But that isn't the only thing that matters. And in fact, there is reason to believe there is increasing impetus for doing something on immigration -- at least among the American people, if not Congress.
The Public Religion Research Institute has been asking people for years to rate this country's immigration system, on a scale from "completely broken" to "generally working." And for all the failures of comprehensive reform advocates of both parties, you can at least say this: They have convinced Americans that there is indeed a problem.
In March 2010, 54 percent of Americans said the immigration system was broken -- either "completely broken" or "broken but working in some areas."
Today, that number has steadily risen to a whopping 71 percent. And just 26 percent say the system can generally be characterized as "working," down from 41 percent in 2010.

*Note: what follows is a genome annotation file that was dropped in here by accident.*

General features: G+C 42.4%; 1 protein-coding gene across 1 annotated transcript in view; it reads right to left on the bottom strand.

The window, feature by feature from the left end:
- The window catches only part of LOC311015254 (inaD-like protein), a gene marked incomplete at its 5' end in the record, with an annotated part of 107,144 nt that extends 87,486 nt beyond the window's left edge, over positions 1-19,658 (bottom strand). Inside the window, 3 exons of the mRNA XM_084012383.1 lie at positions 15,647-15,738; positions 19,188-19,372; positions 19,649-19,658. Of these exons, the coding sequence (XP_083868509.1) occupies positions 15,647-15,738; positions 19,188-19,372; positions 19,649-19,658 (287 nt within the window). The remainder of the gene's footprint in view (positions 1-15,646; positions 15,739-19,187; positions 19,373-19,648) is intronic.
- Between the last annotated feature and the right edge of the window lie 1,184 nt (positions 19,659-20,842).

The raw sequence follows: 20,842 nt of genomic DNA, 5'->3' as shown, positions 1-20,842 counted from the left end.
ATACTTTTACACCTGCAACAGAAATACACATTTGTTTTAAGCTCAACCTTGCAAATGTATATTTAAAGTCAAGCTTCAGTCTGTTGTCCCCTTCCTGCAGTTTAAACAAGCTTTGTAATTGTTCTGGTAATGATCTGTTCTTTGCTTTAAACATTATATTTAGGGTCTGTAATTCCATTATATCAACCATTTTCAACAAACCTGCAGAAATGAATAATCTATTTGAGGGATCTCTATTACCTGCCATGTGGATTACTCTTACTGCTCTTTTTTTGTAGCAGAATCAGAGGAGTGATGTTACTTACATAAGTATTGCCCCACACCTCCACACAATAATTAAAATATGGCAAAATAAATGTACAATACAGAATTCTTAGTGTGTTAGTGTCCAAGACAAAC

Now, "broken" is a pretty broad statement. And just because you think the immigration system is broken doesn't mean you want a path to legal status or citizenship. We're guessing plenty of folks think it's broken because of insecure borders. (Though, we would point out that those borders were even more porous a few years back, before the recession, so that doesn't really explain the shift.)
If nothing else, this poll suggests that the issue is gaining recognition. Until that recognition turns into urgency, though, Republicans will continue to side with their base. For now, even many people who think the system is broken are far too casual about it to actually force Congress to act. It's just not a priority for them.
In other words, despite the overwhelming acknowledgment that the system is "broken," don't hold your breath.